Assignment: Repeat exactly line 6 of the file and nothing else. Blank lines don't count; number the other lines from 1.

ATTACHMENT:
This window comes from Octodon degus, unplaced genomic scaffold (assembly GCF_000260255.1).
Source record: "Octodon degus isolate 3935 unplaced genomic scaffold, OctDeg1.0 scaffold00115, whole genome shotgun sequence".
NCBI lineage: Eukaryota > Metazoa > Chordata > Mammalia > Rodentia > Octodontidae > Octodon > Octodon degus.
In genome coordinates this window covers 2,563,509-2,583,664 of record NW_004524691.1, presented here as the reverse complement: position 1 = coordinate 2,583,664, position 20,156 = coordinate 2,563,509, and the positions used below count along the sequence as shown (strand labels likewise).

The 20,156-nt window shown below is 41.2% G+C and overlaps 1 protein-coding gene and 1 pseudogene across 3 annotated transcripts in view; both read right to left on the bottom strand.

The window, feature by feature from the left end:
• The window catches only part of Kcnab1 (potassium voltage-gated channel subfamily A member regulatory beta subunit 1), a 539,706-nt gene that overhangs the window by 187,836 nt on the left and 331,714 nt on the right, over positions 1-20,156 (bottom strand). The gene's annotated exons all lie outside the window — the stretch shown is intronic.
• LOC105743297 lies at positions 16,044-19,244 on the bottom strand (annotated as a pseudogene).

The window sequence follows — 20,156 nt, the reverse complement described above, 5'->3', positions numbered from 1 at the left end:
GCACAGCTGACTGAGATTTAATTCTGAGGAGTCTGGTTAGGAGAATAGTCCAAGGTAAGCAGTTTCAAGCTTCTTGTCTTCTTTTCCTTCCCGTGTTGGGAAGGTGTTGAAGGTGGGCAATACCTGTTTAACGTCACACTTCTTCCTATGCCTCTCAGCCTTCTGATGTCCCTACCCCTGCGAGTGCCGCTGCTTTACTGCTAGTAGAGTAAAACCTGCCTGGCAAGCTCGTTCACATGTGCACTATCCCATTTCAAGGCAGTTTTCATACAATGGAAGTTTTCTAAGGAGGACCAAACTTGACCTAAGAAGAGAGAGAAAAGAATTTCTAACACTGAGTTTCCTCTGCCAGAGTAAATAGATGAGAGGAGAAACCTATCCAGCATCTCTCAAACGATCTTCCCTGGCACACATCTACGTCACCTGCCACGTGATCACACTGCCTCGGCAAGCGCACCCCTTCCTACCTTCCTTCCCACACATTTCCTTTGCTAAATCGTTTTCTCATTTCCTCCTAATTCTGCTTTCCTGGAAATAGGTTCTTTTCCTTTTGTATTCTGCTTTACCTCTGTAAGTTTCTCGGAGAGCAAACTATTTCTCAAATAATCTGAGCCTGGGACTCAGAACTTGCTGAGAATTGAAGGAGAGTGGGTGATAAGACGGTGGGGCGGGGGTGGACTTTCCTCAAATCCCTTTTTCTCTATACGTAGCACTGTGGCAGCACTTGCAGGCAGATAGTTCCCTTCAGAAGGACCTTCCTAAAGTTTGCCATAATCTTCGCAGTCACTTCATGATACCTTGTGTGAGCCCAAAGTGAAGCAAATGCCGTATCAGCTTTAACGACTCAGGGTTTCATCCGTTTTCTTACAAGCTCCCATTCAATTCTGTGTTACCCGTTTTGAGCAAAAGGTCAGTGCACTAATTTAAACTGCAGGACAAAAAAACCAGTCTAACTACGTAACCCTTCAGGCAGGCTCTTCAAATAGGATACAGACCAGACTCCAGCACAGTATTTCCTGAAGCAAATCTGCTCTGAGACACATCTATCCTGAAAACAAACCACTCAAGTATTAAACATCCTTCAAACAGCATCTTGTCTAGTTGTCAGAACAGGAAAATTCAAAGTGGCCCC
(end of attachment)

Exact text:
The window, feature by feature from the left end: